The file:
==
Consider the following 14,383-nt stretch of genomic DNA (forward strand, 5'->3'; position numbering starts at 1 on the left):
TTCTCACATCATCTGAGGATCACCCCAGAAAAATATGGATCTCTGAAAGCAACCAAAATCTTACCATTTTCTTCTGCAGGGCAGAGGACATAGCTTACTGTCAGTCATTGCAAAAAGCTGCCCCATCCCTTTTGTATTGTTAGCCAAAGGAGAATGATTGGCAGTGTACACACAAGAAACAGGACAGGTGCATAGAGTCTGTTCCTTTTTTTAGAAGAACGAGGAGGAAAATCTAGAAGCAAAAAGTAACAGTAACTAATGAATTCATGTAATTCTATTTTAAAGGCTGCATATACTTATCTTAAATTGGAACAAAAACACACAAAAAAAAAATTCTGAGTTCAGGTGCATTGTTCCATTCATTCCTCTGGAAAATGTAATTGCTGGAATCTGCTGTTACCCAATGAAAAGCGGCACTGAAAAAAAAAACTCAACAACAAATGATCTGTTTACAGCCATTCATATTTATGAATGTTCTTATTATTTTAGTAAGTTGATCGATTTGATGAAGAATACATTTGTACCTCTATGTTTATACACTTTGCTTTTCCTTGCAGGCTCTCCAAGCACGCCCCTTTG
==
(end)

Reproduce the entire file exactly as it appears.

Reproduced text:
Consider the following 14,383-nt stretch of genomic DNA (forward strand, 5'->3'; position numbering starts at 1 on the left):
TTCTCACATCATCTGAGGATCACCCCAGAAAAATATGGATCTCTGAAAGCAACCAAAATCTTACCATTTTCTTCTGCAGGGCAGAGGACATAGCTTACTGTCAGTCATTGCAAAAAGCTGCCCCATCCCTTTTGTATTGTTAGCCAAAGGAGAATGATTGGCAGTGTACACACAAGAAACAGGACAGGTGCATAGAGTCTGTTCCTTTTTTTAGAAGAACGAGGAGGAAAATCTAGAAGCAAAAAGTAACAGTAACTAATGAATTCATGTAATTCTATTTTAAAGGCTGCATATACTTATCTTAAATTGGAACAAAAACACACAAAAAAAAAATTCTGAGTTCAGGTGCATTGTTCCATTCATTCCTCTGGAAAATGTAATTGCTGGAATCTGCTGTTACCCAATGAAAAGCGGCACTGAAAAAAAAAACTCAACAACAAATGATCTGTTTACAGCCATTCATATTTATGAATGTTCTTATTATTTTAGTAAGTTGATCGATTTGATGAAGAATACATTTGTACCTCTATGTTTATACACTTTGCTTTTCCTTGCAGGCTCTCCAAGCACGCCCCTTTG